Utilities are Part of Smart City Journey, no Matter how They’re Defined
Forrest Gump should have had it the other way around. Smart is as smart does.
“Smart city” is a term that gets a lot of play these days, but is hard to define. Wikipedia (yes, it is often discounted as an unreliable information source but it works here) defines smart city as an urban development vision to integrate information and communication technologies (ICT) and Internet of Things (IoT) solutions in a secure fashion to manage a city’s assets, including, but not limited to, local departments’ information systems, schools, libraries, transportation systems, hospitals, power plants, water supply networks, waste management, law enforcement and other community services.
Wikipedia goes on to say that the goal of building a smart city is to improve quality of life by using urban informatics and technology to improve the efficiency of services and meet residents’ needs. Using sensors integrated with real-time monitoring systems, data are collected from citizens and devices and then processed and analyzed. The information and knowledge gathered are keys to tackling inefficiency, according to Wikipedia’s definition.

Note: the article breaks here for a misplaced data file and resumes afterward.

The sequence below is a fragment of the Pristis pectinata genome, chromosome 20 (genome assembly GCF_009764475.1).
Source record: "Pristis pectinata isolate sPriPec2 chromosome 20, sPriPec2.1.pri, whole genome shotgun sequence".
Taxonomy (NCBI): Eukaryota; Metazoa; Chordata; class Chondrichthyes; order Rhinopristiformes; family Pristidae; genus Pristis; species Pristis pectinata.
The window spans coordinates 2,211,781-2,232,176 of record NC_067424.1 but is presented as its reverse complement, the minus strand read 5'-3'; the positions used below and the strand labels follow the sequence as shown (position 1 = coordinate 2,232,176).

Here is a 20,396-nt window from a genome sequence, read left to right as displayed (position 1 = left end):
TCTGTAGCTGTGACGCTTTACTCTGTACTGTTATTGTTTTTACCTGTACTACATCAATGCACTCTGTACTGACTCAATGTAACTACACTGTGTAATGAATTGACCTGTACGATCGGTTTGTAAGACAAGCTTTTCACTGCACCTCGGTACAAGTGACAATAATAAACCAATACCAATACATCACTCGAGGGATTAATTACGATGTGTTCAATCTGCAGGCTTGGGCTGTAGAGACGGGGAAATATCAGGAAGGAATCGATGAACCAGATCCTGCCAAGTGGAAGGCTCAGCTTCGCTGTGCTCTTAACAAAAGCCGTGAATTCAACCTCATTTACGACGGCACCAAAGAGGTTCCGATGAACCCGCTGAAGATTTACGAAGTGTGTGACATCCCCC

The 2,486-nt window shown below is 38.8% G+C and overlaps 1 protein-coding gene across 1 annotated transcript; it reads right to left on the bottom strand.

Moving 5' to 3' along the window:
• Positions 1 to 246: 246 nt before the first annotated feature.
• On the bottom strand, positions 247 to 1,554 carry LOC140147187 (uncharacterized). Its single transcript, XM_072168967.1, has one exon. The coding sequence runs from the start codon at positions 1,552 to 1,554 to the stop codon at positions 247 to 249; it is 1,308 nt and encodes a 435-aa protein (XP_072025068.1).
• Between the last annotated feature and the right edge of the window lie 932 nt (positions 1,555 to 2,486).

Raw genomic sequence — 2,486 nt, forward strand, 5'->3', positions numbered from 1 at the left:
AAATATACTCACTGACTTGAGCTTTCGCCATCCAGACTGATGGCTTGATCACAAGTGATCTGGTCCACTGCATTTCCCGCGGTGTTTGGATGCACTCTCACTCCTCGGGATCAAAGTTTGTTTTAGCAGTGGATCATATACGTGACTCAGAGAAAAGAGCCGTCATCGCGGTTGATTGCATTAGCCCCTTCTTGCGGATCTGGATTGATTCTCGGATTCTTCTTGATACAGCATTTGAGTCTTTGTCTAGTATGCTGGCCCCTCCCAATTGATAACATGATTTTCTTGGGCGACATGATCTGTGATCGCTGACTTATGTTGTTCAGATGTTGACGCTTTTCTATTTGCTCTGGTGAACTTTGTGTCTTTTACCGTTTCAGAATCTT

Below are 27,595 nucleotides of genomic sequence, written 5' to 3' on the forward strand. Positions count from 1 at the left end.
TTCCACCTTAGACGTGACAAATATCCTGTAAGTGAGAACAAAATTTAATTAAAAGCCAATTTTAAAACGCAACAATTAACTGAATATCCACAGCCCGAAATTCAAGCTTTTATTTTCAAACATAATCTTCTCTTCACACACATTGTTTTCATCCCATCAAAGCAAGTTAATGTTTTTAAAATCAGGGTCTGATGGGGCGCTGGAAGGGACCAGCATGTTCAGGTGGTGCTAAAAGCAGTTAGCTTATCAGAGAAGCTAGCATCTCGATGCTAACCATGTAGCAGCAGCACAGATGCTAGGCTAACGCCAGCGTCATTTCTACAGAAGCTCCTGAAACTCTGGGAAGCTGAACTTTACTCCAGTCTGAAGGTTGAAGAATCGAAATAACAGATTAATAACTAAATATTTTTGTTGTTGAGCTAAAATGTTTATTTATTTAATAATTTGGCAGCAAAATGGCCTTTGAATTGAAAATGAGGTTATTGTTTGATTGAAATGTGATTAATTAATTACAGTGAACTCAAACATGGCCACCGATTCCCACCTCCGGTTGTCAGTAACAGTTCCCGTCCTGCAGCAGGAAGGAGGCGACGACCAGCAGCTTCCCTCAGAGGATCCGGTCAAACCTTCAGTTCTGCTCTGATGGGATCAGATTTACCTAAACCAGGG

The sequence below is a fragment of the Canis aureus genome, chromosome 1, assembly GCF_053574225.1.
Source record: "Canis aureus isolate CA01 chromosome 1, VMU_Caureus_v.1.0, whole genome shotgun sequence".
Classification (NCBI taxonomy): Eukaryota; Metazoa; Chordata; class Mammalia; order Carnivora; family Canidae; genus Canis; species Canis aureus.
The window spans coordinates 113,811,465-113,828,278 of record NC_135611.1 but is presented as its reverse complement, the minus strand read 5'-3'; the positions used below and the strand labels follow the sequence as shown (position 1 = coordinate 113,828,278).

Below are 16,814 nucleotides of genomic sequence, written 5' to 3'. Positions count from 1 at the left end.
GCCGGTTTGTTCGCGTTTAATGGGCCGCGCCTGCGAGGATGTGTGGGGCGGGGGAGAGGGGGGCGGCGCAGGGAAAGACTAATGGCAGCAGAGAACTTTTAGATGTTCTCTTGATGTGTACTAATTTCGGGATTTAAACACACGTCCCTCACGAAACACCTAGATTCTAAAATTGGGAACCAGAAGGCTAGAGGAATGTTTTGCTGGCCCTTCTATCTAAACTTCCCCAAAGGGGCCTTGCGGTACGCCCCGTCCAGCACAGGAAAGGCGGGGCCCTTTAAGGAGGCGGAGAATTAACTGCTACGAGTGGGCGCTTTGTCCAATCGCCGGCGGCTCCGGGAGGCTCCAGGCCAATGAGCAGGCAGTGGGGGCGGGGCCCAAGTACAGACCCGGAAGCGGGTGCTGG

Some experts in the industry believe the term is simply a buzzword that is over used and has outlived that usefulness.
Lawrence Jones, Edison Electric Institute’s vice president of International Programs and a participant on a recent panel discussion called “Optimizing Smart Networks: The Role of Utilities in Smart Cities Efforts,” declined to define smart city when asked to do so.
“It means different things to different people,” Jones said. “I try not to define smart city because the definition must be put into context and the location must be considered.
“I can, however, tell you the underlying principles of what makes a city smart,” he said. “You must have information and data. You must have customers; not just your typical utility customers, but customers from all ecosystems of stakeholders in the city, including city government. Also, the right economics is a must. Utilities own a lot of infrastructure that is important for smart cities, but integration of the right technology into that infrastructure is key. You must understand how to make the systems work together. And, finally, you must have the right policy and regulation around smart cities to make them work.”
Jones, along with Manny Cancel, Con Edison’s vice president of information technology and chief information officer, spoke with Bradley Williams, vice president of Oracle Utilities Product Management and session moderator, during Oracle’s Industry Connect event held in late March.
Cancel agreed with Jones.